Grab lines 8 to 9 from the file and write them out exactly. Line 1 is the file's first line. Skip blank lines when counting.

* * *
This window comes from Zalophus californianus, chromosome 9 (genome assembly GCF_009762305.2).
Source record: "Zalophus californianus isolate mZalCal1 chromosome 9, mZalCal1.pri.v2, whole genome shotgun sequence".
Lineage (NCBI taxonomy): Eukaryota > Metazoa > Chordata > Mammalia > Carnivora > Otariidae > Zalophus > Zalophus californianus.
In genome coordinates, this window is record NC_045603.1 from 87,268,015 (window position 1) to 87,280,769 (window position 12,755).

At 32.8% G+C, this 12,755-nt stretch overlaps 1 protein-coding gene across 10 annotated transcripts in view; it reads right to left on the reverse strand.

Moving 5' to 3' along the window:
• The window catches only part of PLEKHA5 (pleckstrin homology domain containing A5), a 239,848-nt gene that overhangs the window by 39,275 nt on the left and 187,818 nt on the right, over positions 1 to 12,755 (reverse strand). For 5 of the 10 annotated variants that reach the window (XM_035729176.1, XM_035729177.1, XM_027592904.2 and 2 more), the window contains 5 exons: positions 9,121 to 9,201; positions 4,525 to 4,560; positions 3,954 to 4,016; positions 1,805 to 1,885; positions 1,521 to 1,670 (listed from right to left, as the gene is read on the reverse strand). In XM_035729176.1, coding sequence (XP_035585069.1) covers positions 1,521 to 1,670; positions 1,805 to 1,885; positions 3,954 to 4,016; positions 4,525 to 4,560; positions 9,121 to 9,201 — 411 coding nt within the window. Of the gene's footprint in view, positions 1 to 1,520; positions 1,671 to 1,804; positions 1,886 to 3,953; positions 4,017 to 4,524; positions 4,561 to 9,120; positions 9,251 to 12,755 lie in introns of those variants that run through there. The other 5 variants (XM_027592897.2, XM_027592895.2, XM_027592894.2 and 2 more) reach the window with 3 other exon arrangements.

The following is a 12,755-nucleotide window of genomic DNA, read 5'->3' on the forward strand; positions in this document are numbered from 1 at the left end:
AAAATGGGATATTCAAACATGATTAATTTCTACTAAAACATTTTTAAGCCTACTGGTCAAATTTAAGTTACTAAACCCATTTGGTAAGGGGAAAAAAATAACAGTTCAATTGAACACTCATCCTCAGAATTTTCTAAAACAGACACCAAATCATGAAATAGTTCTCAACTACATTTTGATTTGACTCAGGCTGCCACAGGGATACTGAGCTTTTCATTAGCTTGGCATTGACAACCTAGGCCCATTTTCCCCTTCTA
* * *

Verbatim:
The following is a 12,755-nucleotide window of genomic DNA, read 5'->3' on the forward strand; positions in this document are numbered from 1 at the left end:
AAAATGGGATATTCAAACATGATTAATTTCTACTAAAACATTTTTAAGCCTACTGGTCAAATTTAAGTTACTAAACCCATTTGGTAAGGGGAAAAAAATAACAGTTCAATTGAACACTCATCCTCAGAATTTTCTAAAACAGACACCAAATCATGAAATAGTTCTCAACTACATTTTGATTTGACTCAGGCTGCCACAGGGATACTGAGCTTTTCATTAGCTTGGCATTGACAACCTAGGCCCATTTTCCCCTTCTA